Dutch seaweed company secures further investment

By Jane Byrne contact

- Last updated on GMT

TSC farm, Clew Bay, Ireland © The Seaweed Company
TSC farm, Clew Bay, Ireland © The Seaweed Company

Related tags: seaweed, piglets, broilers, dairy cows

Belgian business, the Colruyt Group, is expanding its minority interest in The Seaweed Company to 21%. The retail group was already a shareholder in the Dutch startup.

Founded in 2018, The Seaweed Company (TSC) produces seaweed at its own farms in Ireland, Morocco, India, and the Netherlands. Its portfolio includes seaweed derived products such as animal feed supplements for swine and poultry, cattle, companion animals and equine sectors, health supplements and food applications as well as biostimulants for use in crop production.  

The funds from the Colruyt Group, the third and largest investment to date for TSC, will be used to significantly scale up production in the coming years. 

#3-Brown seaweed Alaria cultivated (Ireland)
Brown seaweed © The Seaweed Company

“Colruyt was the sole investor in this third round. We have agreed not to disclose the investment amount. This round could be qualified in investment terms as our series A financing, after the first two seed and early stage investment rounds,”​ Wouter Zwagemakers, chief commercial officer (CCO), TSC, told us.

The startup is looking to make agricultural chains, from crop production to livestock and fish farming, more sustainable. 

Zwagemakers said TSC has executed a variety of field trials with farmers and industry over the past two years. “This is a core and important element of our product development strategy. Our R&D science team that develops our products and coordinates the trial phase has extensive experience in marine biology/seaweed applications (Dr Stefan Kraan), crop science (Dr Anubhav Mohiley) and human/animal immunology (Prof Dr Theo Niewold).”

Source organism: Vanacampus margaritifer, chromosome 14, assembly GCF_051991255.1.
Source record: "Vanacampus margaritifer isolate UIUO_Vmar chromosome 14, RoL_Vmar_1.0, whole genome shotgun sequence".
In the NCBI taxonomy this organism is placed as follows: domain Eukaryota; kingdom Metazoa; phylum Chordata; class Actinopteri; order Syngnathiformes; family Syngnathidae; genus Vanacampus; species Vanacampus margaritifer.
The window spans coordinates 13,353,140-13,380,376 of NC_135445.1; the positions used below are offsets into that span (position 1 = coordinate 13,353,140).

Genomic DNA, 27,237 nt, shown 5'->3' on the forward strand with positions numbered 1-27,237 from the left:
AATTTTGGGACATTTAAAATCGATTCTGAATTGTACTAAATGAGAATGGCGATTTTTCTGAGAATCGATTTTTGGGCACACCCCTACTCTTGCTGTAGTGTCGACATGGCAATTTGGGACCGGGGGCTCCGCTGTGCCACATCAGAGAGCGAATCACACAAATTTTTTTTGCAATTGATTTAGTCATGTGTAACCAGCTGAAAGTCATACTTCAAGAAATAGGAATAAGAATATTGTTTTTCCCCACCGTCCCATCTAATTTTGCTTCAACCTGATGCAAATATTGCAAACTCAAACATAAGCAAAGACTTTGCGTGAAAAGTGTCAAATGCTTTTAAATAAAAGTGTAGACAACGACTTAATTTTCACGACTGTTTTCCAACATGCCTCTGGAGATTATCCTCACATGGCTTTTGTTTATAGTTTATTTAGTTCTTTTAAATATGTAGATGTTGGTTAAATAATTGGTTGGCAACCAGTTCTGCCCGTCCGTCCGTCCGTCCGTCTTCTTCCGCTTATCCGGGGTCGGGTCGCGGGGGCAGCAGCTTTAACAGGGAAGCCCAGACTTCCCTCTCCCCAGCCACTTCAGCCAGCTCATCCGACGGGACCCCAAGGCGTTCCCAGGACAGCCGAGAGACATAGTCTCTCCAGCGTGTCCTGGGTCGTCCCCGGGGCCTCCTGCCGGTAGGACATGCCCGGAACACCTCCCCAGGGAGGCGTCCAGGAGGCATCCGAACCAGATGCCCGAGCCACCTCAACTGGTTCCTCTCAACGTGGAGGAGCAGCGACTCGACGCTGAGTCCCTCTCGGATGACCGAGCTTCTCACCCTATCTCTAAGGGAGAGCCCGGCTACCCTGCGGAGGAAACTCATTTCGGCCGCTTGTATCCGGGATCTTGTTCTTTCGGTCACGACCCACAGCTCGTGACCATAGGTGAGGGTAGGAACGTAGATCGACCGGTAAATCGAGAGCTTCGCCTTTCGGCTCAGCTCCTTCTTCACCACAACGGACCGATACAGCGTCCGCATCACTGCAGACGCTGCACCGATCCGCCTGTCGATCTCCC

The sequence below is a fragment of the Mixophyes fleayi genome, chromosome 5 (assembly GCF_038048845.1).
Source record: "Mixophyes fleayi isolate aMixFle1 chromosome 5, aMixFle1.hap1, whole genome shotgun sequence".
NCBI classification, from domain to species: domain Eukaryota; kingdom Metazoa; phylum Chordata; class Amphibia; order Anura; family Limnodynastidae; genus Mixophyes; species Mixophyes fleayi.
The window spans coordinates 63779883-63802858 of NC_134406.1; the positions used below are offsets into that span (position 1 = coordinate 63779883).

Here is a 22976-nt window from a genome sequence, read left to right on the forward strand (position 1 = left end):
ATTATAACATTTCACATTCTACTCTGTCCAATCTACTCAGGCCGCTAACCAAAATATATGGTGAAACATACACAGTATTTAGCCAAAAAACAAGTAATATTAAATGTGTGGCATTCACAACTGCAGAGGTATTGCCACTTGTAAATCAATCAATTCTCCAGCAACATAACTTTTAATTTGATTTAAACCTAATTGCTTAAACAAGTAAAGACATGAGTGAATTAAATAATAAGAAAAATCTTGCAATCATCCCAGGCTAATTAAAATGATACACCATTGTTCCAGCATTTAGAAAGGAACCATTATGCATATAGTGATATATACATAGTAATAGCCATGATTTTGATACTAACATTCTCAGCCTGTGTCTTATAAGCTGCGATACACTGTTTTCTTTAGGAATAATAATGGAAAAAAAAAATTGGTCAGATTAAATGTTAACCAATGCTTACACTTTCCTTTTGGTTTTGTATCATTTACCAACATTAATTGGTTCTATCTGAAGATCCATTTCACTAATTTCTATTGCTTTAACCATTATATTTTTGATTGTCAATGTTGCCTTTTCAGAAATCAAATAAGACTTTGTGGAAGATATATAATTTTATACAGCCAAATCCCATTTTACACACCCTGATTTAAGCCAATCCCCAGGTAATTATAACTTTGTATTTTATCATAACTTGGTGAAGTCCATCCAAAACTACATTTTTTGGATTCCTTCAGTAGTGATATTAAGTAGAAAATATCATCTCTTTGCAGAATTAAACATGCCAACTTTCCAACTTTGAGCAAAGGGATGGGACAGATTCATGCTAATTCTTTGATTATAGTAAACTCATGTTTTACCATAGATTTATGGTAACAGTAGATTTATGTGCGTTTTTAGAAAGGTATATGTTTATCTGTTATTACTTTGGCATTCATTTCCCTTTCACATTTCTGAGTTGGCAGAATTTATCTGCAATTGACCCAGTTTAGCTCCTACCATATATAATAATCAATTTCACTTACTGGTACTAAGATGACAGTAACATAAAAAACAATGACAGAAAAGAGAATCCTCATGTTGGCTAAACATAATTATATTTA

R&D trials

In relation to monogastrics, the company has been running trials in broilers, piglets, and weaned pigs, in the Netherlands.

Since June 2021, it has been collaborating with farmers in the Province of Gelderland in the Netherlands on a joint innovation project, under the name of ‘Blue Farming’. That initiative is set to finish up at end of this year and is looking to validate the use of the company’s seaweed supplements in terms of agricultural soil regeneration, along with improved dairy cow performance and health translated as higher output and better quality milk, enhanced cow health and well-being and an improved methane footprint.

It has also conducted a trial with dairy cows in Ireland and a study with calves in Germany.

Looking to its seaweed harvesting, drying, and processing methods, the CCO said the startup is continuously working on improving the cost-effectiveness of its production and processing operations. “We have developed a supply chain of commercially scalable seaweed biomass products. The exact production, processing steps and costs involved depend on the location of our cultivation operations.”

Final product manufacturing for its animal feed and biostimulant products currently takes place in the Netherlands, at GMP+ certified facilities.

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